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Some preliminaries first. Consider a purely-relational structure (a.k.a. database) $\mathfrak{A} = (A, R_1^{\mathfrak{A}}, \ldots, R_{|\tau|}^{\mathfrak{A}})$ over some finite signature $\tau = \{ R_1, R_2, \ldots, R_{|\tau|} \}$, where each relational symbol $R_i$ has an associated arity $\mathsf{ar}(R_i)$. We assume that $A$ is ordered in some way, just for the sake of encodings.

There are two different ways to represent $\mathfrak{A}$ in the memory: one way comes from finite model theory, the second one from database theory. Let me call them the matrix encoding and the list encoding and define $|\mathfrak{A}|$ as the size of its encoding.

  1. In the matrix encoding the structure $\mathfrak{A}$ is represented as $1^{|A|} \cdot 0 \cdot \mathsf{enc}(R_1) \cdot \mathsf{enc}(R_2) \cdot \ldots \cdot \mathsf{enc}(R_{|\tau|})$, where $\mathsf{enc}(R_i)$ is an $|A|^{\mathsf{ar}(R_i)}$ bit string, with the intended meaning that its $j$-th bit is 1 iff the $j$-th $\mathsf{ar}(R_i)$-tuple of $A$ belongs to $R_k^{\mathfrak{A}}$.
  2. In the list encoding we encode the structure $\mathfrak{A}$ as $1^{|A|} \cdot 0 \cdot \mathsf{enc}(R_1) \cdot \mathsf{enc}(R_2) \cdot \ldots \cdot \mathsf{enc}(R_{|\tau|})$, but this time $\mathsf{enc}(R_i)$ just lists all the tuples included in $R_i^{\mathfrak{A}}$.

Hence, $|\mathfrak{A}| \approx |A| + \Sigma_{i=1}^{|\tau|} |A|^{\mathsf{ar}(R_i)}$ in the matrix encoding, while $|\mathfrak{A}| \approx |A| + \Sigma_{i=1}^{|\tau|} \mathsf{ar}(R_i) \cdot |R_i^{\mathfrak{A}}|$ in the list encoding. Note that the difference between the encoding is when we have a symbol $S$ of high-arity, let's say $n$ and there are only a few tuples in $S^{\mathfrak{A}}$. Then in the list encoding we will have only a few tuples included, so the representation of $\mathfrak{A}$ will be short, while in the matrix encoding we will store all the possible bits, no matter whether a tuple belongs to the relation $S^{\mathfrak{A}}$ or not. This seems to be also crucial when we have queries with negation: the relation itself can be "small" but its complement can be "huge", but the complement is not stored directly.

Finally, here comes my question. Do you know any logic (or query language) $\mathcal{L}$ for which the combined complexity of the model-checking problem (or query evaluation problem) differs (i.e. we have $\mathfrak{A}$ and a formula $\varphi$ as an input and we ask if $\mathfrak{A} \models \varphi$ holds)? Of course the signature may differ for different structures. And we need to exploit negations and higher-arity relations somehow.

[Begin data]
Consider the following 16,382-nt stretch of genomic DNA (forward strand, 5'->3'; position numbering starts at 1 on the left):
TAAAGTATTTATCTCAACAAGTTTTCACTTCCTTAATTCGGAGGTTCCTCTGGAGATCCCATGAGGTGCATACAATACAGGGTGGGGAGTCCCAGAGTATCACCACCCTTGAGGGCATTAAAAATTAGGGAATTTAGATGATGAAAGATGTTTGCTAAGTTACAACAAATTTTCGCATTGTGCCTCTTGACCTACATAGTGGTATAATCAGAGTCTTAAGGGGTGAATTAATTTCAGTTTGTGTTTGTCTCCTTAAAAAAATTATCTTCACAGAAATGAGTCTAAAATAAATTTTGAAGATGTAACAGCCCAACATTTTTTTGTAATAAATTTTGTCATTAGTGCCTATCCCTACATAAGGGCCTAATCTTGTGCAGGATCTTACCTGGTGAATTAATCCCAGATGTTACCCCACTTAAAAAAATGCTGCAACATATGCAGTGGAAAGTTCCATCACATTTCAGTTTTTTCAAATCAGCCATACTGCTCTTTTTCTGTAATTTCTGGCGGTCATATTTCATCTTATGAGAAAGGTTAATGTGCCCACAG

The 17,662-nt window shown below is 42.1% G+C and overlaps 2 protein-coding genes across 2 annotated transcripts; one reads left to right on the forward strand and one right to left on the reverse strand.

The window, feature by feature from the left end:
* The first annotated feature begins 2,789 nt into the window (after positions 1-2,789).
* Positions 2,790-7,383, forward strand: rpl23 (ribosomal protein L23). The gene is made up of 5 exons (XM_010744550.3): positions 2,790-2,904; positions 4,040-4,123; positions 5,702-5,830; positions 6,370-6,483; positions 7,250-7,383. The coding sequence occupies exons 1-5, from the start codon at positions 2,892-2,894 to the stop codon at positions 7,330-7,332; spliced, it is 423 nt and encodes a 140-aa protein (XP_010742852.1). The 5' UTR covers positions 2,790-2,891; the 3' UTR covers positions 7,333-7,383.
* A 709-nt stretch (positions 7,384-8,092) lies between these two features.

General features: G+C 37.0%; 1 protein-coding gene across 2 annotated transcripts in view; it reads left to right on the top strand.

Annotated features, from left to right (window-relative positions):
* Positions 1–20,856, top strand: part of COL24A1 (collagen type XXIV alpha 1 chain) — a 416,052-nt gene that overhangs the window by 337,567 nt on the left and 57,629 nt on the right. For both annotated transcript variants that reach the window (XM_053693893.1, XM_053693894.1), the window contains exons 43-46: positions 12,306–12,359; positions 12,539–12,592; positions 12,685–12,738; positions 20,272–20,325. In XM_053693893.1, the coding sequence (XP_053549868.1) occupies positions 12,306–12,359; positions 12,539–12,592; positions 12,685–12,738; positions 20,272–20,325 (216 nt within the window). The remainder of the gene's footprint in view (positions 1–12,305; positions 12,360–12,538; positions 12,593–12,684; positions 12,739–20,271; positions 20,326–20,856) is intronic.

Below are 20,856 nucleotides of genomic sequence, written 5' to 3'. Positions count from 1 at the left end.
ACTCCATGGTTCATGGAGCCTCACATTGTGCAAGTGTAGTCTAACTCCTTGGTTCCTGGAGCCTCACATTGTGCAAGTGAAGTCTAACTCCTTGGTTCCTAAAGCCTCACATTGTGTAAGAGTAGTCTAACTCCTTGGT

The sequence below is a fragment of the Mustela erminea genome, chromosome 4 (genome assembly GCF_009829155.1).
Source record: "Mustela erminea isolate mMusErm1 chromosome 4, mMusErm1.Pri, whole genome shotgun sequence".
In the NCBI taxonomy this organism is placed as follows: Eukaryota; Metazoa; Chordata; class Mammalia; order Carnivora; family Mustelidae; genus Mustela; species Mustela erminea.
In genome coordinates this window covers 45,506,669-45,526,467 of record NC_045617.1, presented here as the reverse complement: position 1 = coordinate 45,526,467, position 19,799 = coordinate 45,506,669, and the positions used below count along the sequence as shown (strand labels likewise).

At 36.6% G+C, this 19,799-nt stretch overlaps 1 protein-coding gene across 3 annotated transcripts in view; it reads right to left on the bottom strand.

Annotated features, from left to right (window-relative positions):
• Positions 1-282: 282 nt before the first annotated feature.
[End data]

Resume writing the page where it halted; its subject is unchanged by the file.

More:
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  • $\begingroup$ Note that for the guarded fragment GF, guarded negation fragment GNFO, unary negation fragment UNFO, first-order logic FO, k-variable first-order logic FO^k, modal logics, description logics and many others the complexity of model checking stays the same, no matter on what encoding you choose. I'm not sure what happens, e.g. with conjunctive queries with negation or RPQs with negation. $\endgroup$ Aug 12, 2021 at 5:01

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I don't know of any natural logic, but the following is in any case a logic for which the combined complexity of the model-checking problem is different for matrix and list encodings.

First, we know that for every QBF formula $\psi$ there exists a sentence $\varphi_\psi$ of FO over the vocabulary $\{P\}$, where $P$ is unary, such that $\psi$ is true iff $\mathfrak{A} := (\{0,1\},P^\mathfrak{A}) \models \varphi_\psi$, where $P^\mathfrak{A} = \{1\}$, and the sentence $\varphi_\psi$ can be computed from $\psi$ in polynomial time (it is the obvious translation). If $width(\varphi) := \max_{\theta \in Subf(\varphi)} |Free(\theta)|$, then the following logic works $$\{\exists x_1 \dots \exists x_n R(x_1,\dots,x_n) \land \varphi_\psi \mid \text{$\psi$ is a QBF and $n = width(\varphi_{\psi})$}\}$$ Now notice that if we are using matrix encoding, then the combined complexity of the MC for this logic is in $P$, since the extra relation $R$ guarantees that the size of the encoding of the model is at least $2^n$, and thus we can easily evaluate $\varphi_\psi$ in polynomial time.

On the other hand, if we are using list encoding, then we can easily reduce QBF to the MC problem of this logic, since we can construct the model in polynomial time (e.g. $(\{0,1\},P^\mathfrak{A},R^\mathfrak{A})$, where $R^\mathfrak{A} = \{(1,\dots,1)\}$, works).

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